Monday, January 8, 2018

Arbor Day's Observance by Draper

       The primary purpose of the legislature in establishing "Arbor Day," was to develop and stimulate in the children of the Commonwealth a love and reverence for Nature as revealed in trees and shrubs and flowers. In the language of the statute, to encourage the planting, protection and preservation of trees and shrubs" was believed to be the most effectual way in which to lead our children to love Nature and reverence Nature's God, and to see the uses to which these natural objects may be put in making our school grounds more healthful and attractive.
       The object sought may well command the most thoughtful consideration and the painstaking efforts of school officers, teachers, and pupils in every school district, and in every educational institution and of all others who are interested in beautifying the schools and the homes of the state.
       It will be well not only to plant trees and shrubs and vines and flowers where they may contribute to pleasure and comfort, but also to provide for their perpetual care, and to supplement such work by exercises which will lead all to a contemplation of the subject in its varied relations and resultant influences. It is fitting that trees should be dedicated to eminent scholars, educators, statesmen, soldiers, historians or poets, or to favorite teachers or pupils in the different localities.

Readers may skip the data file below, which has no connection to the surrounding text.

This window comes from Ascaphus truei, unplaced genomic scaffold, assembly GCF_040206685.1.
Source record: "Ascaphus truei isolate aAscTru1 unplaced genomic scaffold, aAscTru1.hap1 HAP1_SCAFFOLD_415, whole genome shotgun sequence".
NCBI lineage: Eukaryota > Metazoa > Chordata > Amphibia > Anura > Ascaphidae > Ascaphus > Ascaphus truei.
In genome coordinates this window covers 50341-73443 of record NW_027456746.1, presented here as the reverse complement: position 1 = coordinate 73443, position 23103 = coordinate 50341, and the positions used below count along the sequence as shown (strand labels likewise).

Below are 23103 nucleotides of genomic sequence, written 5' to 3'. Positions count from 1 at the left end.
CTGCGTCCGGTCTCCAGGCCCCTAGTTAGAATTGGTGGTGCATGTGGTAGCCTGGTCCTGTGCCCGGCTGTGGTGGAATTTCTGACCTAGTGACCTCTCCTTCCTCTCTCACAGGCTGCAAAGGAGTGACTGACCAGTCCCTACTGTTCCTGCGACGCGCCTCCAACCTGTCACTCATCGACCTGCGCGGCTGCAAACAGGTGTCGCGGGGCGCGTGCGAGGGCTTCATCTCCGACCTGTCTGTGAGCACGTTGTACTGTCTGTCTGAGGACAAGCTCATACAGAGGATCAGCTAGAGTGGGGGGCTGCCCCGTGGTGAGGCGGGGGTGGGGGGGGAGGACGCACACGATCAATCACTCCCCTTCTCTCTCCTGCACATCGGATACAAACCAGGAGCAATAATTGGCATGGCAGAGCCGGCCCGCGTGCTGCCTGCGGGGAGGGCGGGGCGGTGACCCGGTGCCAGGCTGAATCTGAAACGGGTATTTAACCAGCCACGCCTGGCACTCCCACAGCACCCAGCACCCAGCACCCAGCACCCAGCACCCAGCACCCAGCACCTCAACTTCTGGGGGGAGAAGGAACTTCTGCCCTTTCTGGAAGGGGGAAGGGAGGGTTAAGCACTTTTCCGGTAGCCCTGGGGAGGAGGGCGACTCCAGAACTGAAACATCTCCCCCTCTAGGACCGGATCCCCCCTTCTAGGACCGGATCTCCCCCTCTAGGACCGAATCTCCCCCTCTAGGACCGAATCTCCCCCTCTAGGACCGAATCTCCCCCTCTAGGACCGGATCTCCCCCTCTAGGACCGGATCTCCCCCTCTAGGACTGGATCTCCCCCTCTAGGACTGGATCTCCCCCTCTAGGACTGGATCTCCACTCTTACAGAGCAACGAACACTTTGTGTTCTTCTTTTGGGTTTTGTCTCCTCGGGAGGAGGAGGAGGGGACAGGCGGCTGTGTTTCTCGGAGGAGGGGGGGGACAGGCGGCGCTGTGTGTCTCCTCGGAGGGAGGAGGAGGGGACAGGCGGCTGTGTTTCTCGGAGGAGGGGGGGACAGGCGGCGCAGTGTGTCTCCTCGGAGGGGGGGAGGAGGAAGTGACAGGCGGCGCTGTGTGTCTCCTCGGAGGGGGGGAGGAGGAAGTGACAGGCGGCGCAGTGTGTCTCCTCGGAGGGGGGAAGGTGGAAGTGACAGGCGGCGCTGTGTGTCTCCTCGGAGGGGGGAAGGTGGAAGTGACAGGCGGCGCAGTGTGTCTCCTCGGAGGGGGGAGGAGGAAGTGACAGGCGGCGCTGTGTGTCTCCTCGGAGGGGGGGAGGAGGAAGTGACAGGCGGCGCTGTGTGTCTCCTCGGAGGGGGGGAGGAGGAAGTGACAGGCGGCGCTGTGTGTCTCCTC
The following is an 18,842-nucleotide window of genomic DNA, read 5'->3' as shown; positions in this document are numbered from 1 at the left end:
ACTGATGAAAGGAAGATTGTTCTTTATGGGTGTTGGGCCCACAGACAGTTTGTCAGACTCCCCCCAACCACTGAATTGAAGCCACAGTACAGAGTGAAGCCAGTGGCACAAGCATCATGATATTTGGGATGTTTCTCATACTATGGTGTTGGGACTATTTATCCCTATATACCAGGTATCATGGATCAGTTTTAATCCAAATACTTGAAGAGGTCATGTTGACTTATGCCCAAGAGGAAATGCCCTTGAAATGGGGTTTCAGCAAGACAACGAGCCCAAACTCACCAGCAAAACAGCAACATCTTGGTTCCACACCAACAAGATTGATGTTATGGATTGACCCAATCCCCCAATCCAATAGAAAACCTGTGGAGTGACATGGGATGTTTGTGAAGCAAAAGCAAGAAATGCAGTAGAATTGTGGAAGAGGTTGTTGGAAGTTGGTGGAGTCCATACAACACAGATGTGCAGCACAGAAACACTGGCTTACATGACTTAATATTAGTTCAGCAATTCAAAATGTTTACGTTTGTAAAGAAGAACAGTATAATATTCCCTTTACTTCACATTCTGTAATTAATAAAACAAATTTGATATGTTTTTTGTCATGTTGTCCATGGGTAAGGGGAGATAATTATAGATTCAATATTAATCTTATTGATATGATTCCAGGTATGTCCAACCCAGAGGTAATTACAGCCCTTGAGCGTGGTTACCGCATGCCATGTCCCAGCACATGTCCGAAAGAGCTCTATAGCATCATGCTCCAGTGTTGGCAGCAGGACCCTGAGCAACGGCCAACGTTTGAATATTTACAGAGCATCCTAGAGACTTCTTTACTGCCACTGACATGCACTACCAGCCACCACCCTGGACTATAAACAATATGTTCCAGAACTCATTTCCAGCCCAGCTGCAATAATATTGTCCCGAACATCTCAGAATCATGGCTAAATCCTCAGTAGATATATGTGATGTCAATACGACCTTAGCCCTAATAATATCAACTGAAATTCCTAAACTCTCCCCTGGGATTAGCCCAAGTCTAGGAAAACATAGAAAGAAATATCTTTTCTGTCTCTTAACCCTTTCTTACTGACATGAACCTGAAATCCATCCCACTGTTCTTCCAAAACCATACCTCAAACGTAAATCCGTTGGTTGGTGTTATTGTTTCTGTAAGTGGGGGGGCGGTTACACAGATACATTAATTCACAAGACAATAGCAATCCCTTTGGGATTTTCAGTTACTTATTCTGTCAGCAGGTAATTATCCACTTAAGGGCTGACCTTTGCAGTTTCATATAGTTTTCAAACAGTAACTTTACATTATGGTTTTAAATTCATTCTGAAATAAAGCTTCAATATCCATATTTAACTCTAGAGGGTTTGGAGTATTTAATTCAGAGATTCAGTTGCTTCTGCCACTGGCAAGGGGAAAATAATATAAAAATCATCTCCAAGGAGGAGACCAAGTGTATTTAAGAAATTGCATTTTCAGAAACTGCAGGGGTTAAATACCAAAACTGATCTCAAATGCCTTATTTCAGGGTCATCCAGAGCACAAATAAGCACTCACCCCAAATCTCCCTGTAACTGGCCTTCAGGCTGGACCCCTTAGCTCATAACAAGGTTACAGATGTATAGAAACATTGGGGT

The opportunity should not be lost, which is afforded by the occasion, for illustrating and enforcing the thought that the universe, its creation, its arrangement and all of its developing processes are not due to human planning or oversight, but to the infinite wisdom and power of God.
       Our school exercises, and particularly those of an unusual character, should be interspersed with selections, songs, and acts which will inspire patriotism. by A. S. Draper, 1909.

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